Wilco rocks until rain plays the coda
LOWELL - A starting lineup was beamed on the scoreboard Saturday night at LeLacheur Park, but instead of listing pitchers and hitters it was guitarists and drummers as rockers Wilco took the field.
In a set cut short by rain but still long on sonic pleasures, the sextet eagerly roamed through its catalog old and new, stopping at every style along the way from swinging alt-country to warped folk to interludes that deftly intertwined cacophony and tenderness, classic rock and contemporary free-spiritedness.
The park layout is not ideal as wind and bounceback were intermittent irritants, a pitiable video screen was abandoned after the second song, and the separation of the audience by the infield made it feel like two different shows. Yet despite its drawbacks the setting felt festive and easy.
Of the handful of new tunes shuffled into the set, the incongruously dread-filled but tuneful “Bull Black Nova’’ was a highlight as stabbing keyboards and guitars tortured the song’s going batty protagonist, and guitarist Nels Cline - a marvel all night - went off on a flight of six-string fancy that was simultaneously twisted and beautiful.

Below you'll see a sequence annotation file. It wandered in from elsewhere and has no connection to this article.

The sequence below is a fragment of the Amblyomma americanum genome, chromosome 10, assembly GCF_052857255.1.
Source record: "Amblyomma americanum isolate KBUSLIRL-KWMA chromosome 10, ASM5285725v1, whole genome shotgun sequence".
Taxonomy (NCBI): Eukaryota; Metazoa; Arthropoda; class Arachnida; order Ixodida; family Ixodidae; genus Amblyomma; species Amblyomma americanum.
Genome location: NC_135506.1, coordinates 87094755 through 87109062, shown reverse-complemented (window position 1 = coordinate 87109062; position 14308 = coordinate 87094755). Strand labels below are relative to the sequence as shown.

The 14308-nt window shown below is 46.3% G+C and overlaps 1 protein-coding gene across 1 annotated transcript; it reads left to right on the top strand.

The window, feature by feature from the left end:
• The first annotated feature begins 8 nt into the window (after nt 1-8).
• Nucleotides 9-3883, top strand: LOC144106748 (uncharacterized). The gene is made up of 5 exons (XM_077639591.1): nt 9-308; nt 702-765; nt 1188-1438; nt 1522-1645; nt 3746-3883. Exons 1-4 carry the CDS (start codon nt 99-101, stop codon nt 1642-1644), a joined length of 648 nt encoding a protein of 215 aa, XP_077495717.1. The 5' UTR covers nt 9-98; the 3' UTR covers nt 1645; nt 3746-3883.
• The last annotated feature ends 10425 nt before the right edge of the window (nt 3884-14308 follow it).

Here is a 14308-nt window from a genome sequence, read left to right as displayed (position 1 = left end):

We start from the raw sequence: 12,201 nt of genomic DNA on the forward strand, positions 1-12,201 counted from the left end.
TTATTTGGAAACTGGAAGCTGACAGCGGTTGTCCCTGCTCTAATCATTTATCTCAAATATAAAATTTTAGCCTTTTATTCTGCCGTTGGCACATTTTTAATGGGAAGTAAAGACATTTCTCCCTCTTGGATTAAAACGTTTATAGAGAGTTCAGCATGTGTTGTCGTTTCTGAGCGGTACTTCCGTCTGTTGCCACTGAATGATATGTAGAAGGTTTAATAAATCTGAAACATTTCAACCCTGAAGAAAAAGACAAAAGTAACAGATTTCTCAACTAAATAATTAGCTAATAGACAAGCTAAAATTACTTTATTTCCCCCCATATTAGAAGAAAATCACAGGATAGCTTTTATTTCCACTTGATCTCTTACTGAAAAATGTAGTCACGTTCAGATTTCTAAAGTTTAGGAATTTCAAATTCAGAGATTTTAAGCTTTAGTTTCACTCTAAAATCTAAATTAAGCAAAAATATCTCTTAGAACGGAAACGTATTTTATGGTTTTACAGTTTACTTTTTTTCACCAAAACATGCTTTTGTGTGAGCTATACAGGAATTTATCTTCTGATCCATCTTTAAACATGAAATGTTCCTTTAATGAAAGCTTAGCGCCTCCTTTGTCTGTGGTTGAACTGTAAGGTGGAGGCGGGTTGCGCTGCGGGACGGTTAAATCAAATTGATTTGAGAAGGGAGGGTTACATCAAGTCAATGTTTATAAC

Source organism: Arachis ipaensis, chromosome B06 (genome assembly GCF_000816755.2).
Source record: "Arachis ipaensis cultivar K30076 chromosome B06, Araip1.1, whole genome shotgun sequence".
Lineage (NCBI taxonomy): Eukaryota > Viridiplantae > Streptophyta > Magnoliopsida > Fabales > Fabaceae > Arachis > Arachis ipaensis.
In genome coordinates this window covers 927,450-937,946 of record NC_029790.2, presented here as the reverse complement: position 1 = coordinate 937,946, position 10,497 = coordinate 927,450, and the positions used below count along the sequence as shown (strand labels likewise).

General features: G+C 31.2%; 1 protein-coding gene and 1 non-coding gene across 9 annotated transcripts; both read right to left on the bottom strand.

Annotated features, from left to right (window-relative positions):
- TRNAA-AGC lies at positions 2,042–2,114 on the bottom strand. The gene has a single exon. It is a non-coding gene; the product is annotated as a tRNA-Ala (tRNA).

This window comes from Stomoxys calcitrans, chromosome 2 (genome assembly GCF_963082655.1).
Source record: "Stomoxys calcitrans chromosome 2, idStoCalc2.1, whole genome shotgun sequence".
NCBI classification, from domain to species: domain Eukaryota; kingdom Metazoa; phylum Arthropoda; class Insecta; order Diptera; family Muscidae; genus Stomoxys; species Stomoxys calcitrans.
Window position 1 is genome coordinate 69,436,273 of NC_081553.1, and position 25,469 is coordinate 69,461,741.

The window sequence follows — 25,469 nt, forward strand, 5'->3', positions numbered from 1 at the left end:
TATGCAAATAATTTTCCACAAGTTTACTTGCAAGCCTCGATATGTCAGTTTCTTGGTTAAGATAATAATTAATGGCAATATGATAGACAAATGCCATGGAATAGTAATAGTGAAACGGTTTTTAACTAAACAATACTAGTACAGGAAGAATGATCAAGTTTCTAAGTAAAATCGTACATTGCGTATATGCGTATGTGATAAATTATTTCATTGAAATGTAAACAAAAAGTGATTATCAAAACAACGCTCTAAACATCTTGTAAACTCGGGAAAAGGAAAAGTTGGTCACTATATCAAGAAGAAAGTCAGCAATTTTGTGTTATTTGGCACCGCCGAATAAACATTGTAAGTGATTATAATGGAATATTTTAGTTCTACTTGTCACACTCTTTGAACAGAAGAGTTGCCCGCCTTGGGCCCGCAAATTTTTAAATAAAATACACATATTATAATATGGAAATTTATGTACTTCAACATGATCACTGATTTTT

The park seats 5,000, and with the stands nearly full and probably half again that many in the standing room pit in front of the stage, the multigenerational crowd made itself heard. They sang along to the shaggy but shimmering pop gem “A Shot in the Arm,’’ stomped on the bleachers between songs - “That sounds like Fred Flintstone when he runs,’’ quipped frontman Jeff Tweedy - and tirelessly clapped over their heads during the epic and squealy regular set closer “Spiders (Kidsmoke).’’
Tweedy joked that the collective clatter was making it rain but whatever the cause, the weather took a hairpin turn from a few gentle summer drops to an assault of biblical variety and fans either took cover or took off. Roadies hastily covered the instruments, and within minutes the band reemerged and drummer Glenn Kotche jumped atop his stool, sticks aloft, challenging the rain. They were only able to romp through the chipper ambler “I’m the Man Who Loves You,’’ as those in the pit giddily danced in the downpour, before conceding defeat to Mother Nature at the 100- minute mark. (Judging by recent setlists the audience missed out on at least five more songs.)
It was a beautiful night until it wasn’t, and even then it still retained a sense of jubilant, if wet, shared experience.
Conor Oberst & the Mystic Valley Band prepped the crowd with an hourlong performance that set the erstwhile Bright Eyes singer-songwriter’s delicate musings about life on the road and pain in your heart to tunes rooted in folk, country, and Americana that evoked everyone from the Grateful Dead to Wilco itself.
Sarah Rodman can be reached at firstname.lastname@example.org